Left with No Name: How Government Action in Intra-Church Trademark Disputes Violates the Free Exercise Clause of the First Amendment

By Nicholson, Mary Kate | Washington and Lee Law Review, Summer 2019 | Go to article overview

Left with No Name: How Government Action in Intra-Church Trademark Disputes Violates the Free Exercise Clause of the First Amendment


Nicholson, Mary Kate, Washington and Lee Law Review


I. Introduction

A church is made up of "many members, yet [is] one body."1 Unfortunately, the "members" do not always agree on how best to direct the "body."2 Churches have an illustrious history of internal disagreements over religious doctrine.3 In recent decades, the disputes shifted towards emerging social issues, such as the ordination of women and same-sex sex marriage.4 As society shifts its opinions on such issues, so do members of church congregations.

In February 2019, the United Methodist Church-the second largest Protestant church in the United States-voted to reject a proposal that would allow the ordination and marriage of LGBTQ individuals.5 The same debate occurred in the Presbyterian and Episcopalian churches and led to countless lawsuits when the churches approved inclusive measures concerning the LGBTQ population.6 In a national church with millions of members, such social polity decisions can fracture a church beyond repair.7

A church divided over social issues often sees an outflux of members and the creation of complex property disputes.8 When churches are divided, congregations often split along polity lines, with one sect remaining loyal to the national church, and one sect leaving the denomination.9 Almost immediately, disputes arise over ownership of church property-most commonly the building.10

Just as important to a congregation, however, is the church's name. As organizations dependent on congregant tithes and community reputation, churches often trademark their names and symbols to safeguard their goodwill.11 The fight over exclusive use to a church's name is complex and full of uncertainty. This complexity is illustrated through a 2017 lawsuit involving a schism in the Episcopal Church.12

The Episcopal Church's presence in South Carolina dates back to 1789.13 The current form of the Lower Diocese of South Carolina was incorporated in 1973 with the purpose "to continue an Episcopal Diocese under the Constitution and Canons of [t]he Episcopal Church."14 The national Episcopal Church's move to ordain those identifying as LGBTQ caused a nationwide schism,15 and resulted in the Lower Diocese of South Carolina breaking away from the national Episcopal Church and joining the Anglican Church.16 The dissociated Lower Diocese filed suit in 2013 seeking a declaration that it was "the true Diocese in the lower part of South Carolina, [and] that all property at issue belonged to that faction."17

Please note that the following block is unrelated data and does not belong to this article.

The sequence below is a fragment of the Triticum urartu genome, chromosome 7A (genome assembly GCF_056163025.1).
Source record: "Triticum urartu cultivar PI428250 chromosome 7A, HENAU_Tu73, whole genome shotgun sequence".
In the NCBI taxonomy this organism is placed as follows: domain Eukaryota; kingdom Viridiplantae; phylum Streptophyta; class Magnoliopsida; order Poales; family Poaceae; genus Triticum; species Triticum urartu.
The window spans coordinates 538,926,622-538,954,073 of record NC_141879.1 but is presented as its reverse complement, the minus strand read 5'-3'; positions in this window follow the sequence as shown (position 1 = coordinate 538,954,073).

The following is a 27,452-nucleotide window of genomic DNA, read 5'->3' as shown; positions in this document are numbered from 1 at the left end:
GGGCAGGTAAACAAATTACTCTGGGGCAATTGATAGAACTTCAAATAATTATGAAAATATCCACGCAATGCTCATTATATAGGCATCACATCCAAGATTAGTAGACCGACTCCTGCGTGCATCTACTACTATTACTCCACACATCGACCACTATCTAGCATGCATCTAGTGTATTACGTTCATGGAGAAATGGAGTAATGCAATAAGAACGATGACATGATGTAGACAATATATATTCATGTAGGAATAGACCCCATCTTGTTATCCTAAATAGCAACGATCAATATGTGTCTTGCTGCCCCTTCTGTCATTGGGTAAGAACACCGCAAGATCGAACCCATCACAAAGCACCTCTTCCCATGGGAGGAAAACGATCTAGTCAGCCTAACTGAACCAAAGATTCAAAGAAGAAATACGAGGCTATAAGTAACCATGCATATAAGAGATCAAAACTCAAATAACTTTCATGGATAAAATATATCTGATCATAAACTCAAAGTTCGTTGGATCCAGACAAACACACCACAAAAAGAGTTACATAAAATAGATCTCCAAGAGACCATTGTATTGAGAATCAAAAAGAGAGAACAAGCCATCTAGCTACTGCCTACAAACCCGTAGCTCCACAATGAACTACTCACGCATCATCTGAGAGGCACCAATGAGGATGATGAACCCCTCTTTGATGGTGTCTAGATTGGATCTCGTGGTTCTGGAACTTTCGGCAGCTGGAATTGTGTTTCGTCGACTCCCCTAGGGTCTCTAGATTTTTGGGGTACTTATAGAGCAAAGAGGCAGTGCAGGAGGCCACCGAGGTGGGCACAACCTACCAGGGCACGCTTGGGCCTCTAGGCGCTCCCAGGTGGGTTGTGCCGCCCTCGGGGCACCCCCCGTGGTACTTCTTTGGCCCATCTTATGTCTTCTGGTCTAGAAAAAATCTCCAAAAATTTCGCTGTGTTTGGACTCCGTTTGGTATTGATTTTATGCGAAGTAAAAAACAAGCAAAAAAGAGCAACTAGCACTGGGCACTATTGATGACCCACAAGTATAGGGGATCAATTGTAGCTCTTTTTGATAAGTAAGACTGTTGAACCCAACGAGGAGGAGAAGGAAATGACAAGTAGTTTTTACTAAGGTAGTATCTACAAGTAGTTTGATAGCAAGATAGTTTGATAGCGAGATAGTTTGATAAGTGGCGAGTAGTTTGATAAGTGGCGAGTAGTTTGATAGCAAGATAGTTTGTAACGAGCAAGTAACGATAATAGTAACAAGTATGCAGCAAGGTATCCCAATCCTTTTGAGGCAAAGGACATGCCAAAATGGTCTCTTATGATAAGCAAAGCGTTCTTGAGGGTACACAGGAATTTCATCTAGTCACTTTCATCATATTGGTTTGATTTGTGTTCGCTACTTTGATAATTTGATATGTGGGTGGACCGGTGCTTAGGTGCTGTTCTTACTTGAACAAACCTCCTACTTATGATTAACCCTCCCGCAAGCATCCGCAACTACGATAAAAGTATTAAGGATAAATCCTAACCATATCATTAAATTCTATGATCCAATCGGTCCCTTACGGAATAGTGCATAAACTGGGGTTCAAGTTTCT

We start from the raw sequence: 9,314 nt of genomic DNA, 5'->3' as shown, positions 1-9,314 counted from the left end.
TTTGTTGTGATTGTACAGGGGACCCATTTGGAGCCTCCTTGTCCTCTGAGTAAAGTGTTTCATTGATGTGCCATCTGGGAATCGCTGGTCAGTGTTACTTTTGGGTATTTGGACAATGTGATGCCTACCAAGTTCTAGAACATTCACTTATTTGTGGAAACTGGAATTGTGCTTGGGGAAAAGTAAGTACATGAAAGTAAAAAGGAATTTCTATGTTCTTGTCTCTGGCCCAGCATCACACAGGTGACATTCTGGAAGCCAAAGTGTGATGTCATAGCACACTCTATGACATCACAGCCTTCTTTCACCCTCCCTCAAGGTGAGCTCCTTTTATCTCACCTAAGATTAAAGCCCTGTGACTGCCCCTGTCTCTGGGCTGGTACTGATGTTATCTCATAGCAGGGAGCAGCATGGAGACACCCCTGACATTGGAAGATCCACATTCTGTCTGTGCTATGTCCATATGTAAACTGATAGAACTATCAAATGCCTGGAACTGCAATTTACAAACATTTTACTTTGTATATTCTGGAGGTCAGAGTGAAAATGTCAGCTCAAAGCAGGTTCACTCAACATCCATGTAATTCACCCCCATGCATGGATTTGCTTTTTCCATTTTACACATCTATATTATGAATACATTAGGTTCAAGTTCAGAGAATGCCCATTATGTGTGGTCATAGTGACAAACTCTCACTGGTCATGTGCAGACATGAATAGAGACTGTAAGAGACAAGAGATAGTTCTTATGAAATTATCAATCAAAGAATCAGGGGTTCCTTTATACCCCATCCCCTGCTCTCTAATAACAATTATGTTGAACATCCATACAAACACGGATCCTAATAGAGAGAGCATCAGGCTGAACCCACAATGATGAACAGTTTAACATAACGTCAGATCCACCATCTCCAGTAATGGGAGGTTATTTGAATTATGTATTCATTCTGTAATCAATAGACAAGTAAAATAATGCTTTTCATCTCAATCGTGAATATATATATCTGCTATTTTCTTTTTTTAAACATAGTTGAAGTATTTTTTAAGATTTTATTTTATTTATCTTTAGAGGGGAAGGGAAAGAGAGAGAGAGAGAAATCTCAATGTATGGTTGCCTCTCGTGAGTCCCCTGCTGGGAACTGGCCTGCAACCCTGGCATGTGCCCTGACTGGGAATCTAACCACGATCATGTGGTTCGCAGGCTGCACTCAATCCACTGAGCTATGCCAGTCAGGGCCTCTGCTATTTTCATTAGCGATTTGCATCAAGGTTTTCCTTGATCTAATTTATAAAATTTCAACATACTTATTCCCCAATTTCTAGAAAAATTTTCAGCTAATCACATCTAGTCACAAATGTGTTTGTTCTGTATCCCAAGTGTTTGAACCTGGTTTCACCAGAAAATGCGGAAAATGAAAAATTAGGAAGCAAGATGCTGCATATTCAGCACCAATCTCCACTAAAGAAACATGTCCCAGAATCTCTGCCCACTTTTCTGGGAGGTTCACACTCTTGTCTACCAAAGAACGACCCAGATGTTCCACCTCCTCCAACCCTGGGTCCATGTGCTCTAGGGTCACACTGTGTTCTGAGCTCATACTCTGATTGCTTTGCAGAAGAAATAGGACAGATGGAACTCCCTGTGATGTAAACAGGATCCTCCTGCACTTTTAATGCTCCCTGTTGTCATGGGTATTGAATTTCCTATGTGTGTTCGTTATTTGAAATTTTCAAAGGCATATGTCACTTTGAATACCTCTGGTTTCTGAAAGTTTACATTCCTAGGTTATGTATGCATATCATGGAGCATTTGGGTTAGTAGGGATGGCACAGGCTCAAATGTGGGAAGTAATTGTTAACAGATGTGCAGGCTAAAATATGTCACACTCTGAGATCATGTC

Under the United States Supreme Court's neutral principles framework, courts may not undertake judicial review of ecclesiastical matters, including disputes resulting from differences in doctrine, polity, or governance.18 In the 2017 Episcopal Church decision, the South Carolina Supreme Court held that the claim at issue concerned ecclesiastical matters of church polity and governance, and, thus, under the neutral principles approach gave deference to the national Episcopal Church.19 The decision meant that the disassociated Diocese lost access to real property previously held by the local church for generations.20

In the same decision, the South Carolina Supreme Court held that the dissociated Diocese's state trademarks, which included reference to "Episcopal" in the Lower Diocese's name, were to be cancelled in favor of the national Episcopal Church's federal marks.21 The South Carolina Supreme Court made this decision without reference to the U.S. Supreme Court's neutral principles approach.22 In the end, the churches were left in uncertain territory, as the South Carolina Supreme Court's order was virtually unenforceable without further lower court action.23 The South Carolina court removed itself from the real property dispute, yet felt it proper to adjudicate the trademark claim.24 Why the difference in approach? The difference likely stems from the Supreme Court's lack of jurisprudence on the intersection between free exercise and trademarks.25

The United States was founded in part on the principle of freedom of religion-free from religious preference-where citizens were free to practice any religion. …

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